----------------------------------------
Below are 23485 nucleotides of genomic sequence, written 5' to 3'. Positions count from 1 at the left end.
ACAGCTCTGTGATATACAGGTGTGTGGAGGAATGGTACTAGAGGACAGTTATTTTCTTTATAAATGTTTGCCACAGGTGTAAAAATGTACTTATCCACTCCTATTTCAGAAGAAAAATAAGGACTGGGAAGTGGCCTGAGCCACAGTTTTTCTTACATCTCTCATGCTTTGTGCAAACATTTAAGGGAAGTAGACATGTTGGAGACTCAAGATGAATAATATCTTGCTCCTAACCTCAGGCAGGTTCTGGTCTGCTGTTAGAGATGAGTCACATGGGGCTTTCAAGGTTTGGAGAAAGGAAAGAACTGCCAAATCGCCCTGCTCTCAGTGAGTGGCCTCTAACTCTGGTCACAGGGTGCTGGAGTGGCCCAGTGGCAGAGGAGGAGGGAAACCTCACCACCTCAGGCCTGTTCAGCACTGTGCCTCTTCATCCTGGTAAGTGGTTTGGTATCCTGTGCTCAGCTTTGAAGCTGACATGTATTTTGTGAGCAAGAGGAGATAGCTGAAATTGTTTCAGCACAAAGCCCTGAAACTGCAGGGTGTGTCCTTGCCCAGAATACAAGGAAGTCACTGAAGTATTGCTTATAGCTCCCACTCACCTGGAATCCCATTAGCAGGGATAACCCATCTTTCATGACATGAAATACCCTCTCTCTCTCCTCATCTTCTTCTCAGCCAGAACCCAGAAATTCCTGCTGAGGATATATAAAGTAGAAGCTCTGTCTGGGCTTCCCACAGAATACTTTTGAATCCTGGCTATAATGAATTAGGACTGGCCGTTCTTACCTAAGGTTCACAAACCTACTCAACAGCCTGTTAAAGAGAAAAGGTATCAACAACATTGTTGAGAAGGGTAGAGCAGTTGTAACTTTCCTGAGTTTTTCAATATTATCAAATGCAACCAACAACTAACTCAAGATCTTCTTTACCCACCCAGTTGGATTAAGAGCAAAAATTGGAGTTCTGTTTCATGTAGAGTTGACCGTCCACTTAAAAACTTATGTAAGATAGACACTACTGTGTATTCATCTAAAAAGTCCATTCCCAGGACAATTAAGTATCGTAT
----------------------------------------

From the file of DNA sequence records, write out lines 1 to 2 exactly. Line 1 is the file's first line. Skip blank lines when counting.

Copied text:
Below are 23485 nucleotides of genomic sequence, written 5' to 3'. Positions count from 1 at the left end.
ACAGCTCTGTGATATACAGGTGTGTGGAGGAATGGTACTAGAGGACAGTTATTTTCTTTATAAATGTTTGCCACAGGTGTAAAAATGTACTTATCCACTCCTATTTCAGAAGAAAAATAAGGACTGGGAAGTGGCCTGAGCCACAGTTTTTCTTACATCTCTCATGCTTTGTGCAAACATTTAAGGGAAGTAGACATGTTGGAGACTCAAGATGAATAATATCTTGCTCCTAACCTCAGGCAGGTTCTGGTCTGCTGTTAGAGATGAGTCACATGGGGCTTTCAAGGTTTGGAGAAAGGAAAGAACTGCCAAATCGCCCTGCTCTCAGTGAGTGGCCTCTAACTCTGGTCACAGGGTGCTGGAGTGGCCCAGTGGCAGAGGAGGAGGGAAACCTCACCACCTCAGGCCTGTTCAGCACTGTGCCTCTTCATCCTGGTAAGTGGTTTGGTATCCTGTGCTCAGCTTTGAAGCTGACATGTATTTTGTGAGCAAGAGGAGATAGCTGAAATTGTTTCAGCACAAAGCCCTGAAACTGCAGGGTGTGTCCTTGCCCAGAATACAAGGAAGTCACTGAAGTATTGCTTATAGCTCCCACTCACCTGGAATCCCATTAGCAGGGATAACCCATCTTTCATGACATGAAATACCCTCTCTCTCTCCTCATCTTCTTCTCAGCCAGAACCCAGAAATTCCTGCTGAGGATATATAAAGTAGAAGCTCTGTCTGGGCTTCCCACAGAATACTTTTGAATCCTGGCTATAATGAATTAGGACTGGCCGTTCTTACCTAAGGTTCACAAACCTACTCAACAGCCTGTTAAAGAGAAAAGGTATCAACAACATTGTTGAGAAGGGTAGAGCAGTTGTAACTTTCCTGAGTTTTTCAATATTATCAAATGCAACCAACAACTAACTCAAGATCTTCTTTACCCACCCAGTTGGATTAAGAGCAAAAATTGGAGTTCTGTTTCATGTAGAGTTGACCGTCCACTTAAAAACTTATGTAAGATAGACACTACTGTGTATTCATCTAAAAAGTCCATTCCCAGGACAATTAAGTATCGTAT